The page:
The Science of Running
By Alex Hutchinson Can You “Feel” Good Form?; Staying Caffeinated; Stressing About the Runs; Damage-Resistant Muscles
The quest for perfect running form isn’t quite as frenzied as it was a few years ago. For a while, after runners discovered that switching (or ditching) shoes wouldn’t automatically make them immune to running injuries, stride training was all the rage. Still, as the debates at this year’s American College of Sports Medicine conference in Denver showed, there’s plenty of interest in figuring out the best way to run.
What does “best” mean? That depends. You might be looking to reduce your injury risk, or increase your speed, or improve your efficiency so that it takes less energy to run at a given pace. That last one is the easiest to measure in a lab, and most studies over the years have shown that we’re pretty good at self-selecting an efficient stride. Make a change to your stride length, posture, or arm carriage and you’ll most likely get less efficient in the short term. In the long term, over the course of months, you may adapt to the new stride and eventually get more efficient, though that claim is hard to test in the lab and assumes your changes were well-chosen.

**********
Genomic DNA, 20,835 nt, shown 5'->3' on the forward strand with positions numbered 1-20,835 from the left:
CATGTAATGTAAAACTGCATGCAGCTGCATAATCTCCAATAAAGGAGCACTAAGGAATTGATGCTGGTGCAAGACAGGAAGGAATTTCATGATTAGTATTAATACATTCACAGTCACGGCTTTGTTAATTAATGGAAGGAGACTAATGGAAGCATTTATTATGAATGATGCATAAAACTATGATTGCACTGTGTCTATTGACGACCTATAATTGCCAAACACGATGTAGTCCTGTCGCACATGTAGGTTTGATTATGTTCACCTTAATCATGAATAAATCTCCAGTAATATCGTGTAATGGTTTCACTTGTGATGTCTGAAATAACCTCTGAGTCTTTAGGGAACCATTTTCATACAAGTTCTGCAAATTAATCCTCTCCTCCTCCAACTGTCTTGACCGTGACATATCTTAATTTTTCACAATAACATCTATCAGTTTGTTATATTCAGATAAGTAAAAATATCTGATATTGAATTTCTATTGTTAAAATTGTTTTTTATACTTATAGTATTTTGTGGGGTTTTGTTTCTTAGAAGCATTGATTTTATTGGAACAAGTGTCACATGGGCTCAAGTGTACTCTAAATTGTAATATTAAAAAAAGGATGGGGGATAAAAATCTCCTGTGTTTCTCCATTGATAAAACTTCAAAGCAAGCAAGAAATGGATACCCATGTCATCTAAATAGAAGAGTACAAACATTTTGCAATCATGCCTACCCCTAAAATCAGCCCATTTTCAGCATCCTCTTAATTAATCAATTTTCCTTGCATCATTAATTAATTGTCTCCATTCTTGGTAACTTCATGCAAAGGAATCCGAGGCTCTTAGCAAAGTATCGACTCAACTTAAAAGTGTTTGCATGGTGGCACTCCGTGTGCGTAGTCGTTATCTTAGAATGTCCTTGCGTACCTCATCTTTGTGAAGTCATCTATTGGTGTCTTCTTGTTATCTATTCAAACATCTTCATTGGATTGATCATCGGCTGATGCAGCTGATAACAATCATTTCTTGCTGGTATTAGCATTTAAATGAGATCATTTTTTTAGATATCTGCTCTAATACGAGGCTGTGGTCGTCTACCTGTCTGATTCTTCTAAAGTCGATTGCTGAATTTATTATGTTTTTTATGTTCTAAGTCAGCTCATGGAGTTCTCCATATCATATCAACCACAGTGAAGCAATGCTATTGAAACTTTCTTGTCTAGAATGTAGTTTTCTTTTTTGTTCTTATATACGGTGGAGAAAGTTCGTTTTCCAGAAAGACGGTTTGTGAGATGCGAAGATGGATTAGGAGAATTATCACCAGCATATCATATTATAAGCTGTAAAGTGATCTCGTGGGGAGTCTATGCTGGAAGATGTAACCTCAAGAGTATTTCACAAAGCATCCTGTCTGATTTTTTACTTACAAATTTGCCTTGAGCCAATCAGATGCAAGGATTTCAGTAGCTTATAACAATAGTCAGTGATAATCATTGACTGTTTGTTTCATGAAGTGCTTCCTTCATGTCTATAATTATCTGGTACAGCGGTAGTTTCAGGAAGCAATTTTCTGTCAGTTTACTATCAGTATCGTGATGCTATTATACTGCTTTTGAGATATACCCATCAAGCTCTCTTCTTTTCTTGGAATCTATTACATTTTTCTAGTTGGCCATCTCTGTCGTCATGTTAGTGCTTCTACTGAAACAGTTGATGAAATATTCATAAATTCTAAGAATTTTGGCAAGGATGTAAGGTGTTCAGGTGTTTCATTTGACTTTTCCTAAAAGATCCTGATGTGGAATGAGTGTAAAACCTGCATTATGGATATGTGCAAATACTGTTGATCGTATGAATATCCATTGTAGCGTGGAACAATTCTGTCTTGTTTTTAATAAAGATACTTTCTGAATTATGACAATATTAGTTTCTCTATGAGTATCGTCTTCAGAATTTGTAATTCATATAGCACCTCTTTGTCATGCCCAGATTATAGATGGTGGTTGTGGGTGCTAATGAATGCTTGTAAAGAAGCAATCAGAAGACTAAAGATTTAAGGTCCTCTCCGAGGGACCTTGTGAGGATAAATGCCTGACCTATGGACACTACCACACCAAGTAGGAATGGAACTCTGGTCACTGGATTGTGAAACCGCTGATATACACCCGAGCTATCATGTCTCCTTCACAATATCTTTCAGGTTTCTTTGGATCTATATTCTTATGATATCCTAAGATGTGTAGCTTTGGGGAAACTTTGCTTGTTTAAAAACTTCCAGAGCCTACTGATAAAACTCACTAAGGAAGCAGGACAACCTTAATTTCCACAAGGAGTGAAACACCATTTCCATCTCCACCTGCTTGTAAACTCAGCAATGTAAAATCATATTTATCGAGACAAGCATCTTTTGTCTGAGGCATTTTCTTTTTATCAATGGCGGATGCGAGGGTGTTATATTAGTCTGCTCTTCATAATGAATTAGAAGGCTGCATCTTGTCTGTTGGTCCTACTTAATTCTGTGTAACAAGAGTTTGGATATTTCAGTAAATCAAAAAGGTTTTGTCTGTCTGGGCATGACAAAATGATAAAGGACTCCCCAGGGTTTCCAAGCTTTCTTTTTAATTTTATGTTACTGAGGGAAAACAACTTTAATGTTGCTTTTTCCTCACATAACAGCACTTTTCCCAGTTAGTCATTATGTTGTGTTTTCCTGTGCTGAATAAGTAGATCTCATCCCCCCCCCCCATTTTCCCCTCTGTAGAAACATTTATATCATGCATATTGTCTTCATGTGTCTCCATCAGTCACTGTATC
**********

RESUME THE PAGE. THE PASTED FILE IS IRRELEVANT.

One study presented in Denver offers a cautionary note to would-be form-changers. Researchers at Utah Valley University coached runners to improve their arm mechanics and increase cadence (the number of steps per minute). After a week, 3d stride analysis showed that the runners had successfully reduced their upper-body movement, and they reported working less intensely to run at a given pace. The problem? Analysis of their oxygen consumption showed that they were actually burning more energy at the same pace.
This doesn’t prove or disprove the possible long-term benefits of improving your stride. But it does offer a reminder that your subjective impression of whether you’re running more smoothly isn’t necessarily an accurate gauge. Your best bet is to work with a knowledgeable coach, or to use one of the new wearable technology devices like the Lumo Run that measure various aspects of running form and track changes over time. And if you’re relatively new to running, remember the one intervention that everyone agrees will improve your form is lots and lots of running.